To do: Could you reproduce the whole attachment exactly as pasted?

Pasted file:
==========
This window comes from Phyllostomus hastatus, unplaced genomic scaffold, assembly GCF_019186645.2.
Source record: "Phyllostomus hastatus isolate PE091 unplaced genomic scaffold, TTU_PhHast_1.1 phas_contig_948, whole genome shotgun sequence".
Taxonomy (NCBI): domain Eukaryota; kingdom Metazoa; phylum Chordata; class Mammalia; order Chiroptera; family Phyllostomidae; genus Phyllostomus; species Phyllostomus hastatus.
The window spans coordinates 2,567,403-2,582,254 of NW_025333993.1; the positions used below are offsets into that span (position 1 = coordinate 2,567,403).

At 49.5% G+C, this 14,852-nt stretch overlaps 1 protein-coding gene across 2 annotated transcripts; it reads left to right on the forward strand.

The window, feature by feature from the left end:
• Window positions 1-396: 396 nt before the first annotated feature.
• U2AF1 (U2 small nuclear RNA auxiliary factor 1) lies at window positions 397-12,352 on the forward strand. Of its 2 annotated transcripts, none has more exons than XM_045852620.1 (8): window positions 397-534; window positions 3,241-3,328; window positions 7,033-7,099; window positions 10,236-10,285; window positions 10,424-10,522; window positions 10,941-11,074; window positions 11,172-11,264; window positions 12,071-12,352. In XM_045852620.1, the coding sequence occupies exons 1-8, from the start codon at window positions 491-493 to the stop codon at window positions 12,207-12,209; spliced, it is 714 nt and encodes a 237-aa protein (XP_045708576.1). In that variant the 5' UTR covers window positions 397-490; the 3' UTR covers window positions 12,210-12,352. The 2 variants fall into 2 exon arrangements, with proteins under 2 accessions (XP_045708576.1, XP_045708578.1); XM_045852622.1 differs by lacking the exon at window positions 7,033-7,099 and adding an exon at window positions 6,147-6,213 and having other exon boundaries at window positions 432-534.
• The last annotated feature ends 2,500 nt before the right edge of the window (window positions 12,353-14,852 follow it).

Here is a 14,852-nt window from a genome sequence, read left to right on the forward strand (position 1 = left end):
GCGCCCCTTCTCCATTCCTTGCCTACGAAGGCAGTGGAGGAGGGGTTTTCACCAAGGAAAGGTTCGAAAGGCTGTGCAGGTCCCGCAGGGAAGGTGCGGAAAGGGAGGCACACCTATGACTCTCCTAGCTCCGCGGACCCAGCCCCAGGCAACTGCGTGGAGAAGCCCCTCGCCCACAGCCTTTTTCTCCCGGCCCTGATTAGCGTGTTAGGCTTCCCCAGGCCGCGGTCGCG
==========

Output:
This window comes from Phyllostomus hastatus, unplaced genomic scaffold, assembly GCF_019186645.2.
Source record: "Phyllostomus hastatus isolate PE091 unplaced genomic scaffold, TTU_PhHast_1.1 phas_contig_948, whole genome shotgun sequence".
Taxonomy (NCBI): domain Eukaryota; kingdom Metazoa; phylum Chordata; class Mammalia; order Chiroptera; family Phyllostomidae; genus Phyllostomus; species Phyllostomus hastatus.
The window spans coordinates 2,567,403-2,582,254 of NW_025333993.1; the positions used below are offsets into that span (position 1 = coordinate 2,567,403).

At 49.5% G+C, this 14,852-nt stretch overlaps 1 protein-coding gene across 2 annotated transcripts; it reads left to right on the forward strand.

The window, feature by feature from the left end:
• Window positions 1-396: 396 nt before the first annotated feature.
• U2AF1 (U2 small nuclear RNA auxiliary factor 1) lies at window positions 397-12,352 on the forward strand. Of its 2 annotated transcripts, none has more exons than XM_045852620.1 (8): window positions 397-534; window positions 3,241-3,328; window positions 7,033-7,099; window positions 10,236-10,285; window positions 10,424-10,522; window positions 10,941-11,074; window positions 11,172-11,264; window positions 12,071-12,352. In XM_045852620.1, the coding sequence occupies exons 1-8, from the start codon at window positions 491-493 to the stop codon at window positions 12,207-12,209; spliced, it is 714 nt and encodes a 237-aa protein (XP_045708576.1). In that variant the 5' UTR covers window positions 397-490; the 3' UTR covers window positions 12,210-12,352. The 2 variants fall into 2 exon arrangements, with proteins under 2 accessions (XP_045708576.1, XP_045708578.1); XM_045852622.1 differs by lacking the exon at window positions 7,033-7,099 and adding an exon at window positions 6,147-6,213 and having other exon boundaries at window positions 432-534.
• The last annotated feature ends 2,500 nt before the right edge of the window (window positions 12,353-14,852 follow it).

Here is a 14,852-nt window from a genome sequence, read left to right on the forward strand (position 1 = left end):
GCGCCCCTTCTCCATTCCTTGCCTACGAAGGCAGTGGAGGAGGGGTTTTCACCAAGGAAAGGTTCGAAAGGCTGTGCAGGTCCCGCAGGGAAGGTGCGGAAAGGGAGGCACACCTATGACTCTCCTAGCTCCGCGGACCCAGCCCCAGGCAACTGCGTGGAGAAGCCCCTCGCCCACAGCCTTTTTCTCCCGGCCCTGATTAGCGTGTTAGGCTTCCCCAGGCCGCGGTCGCG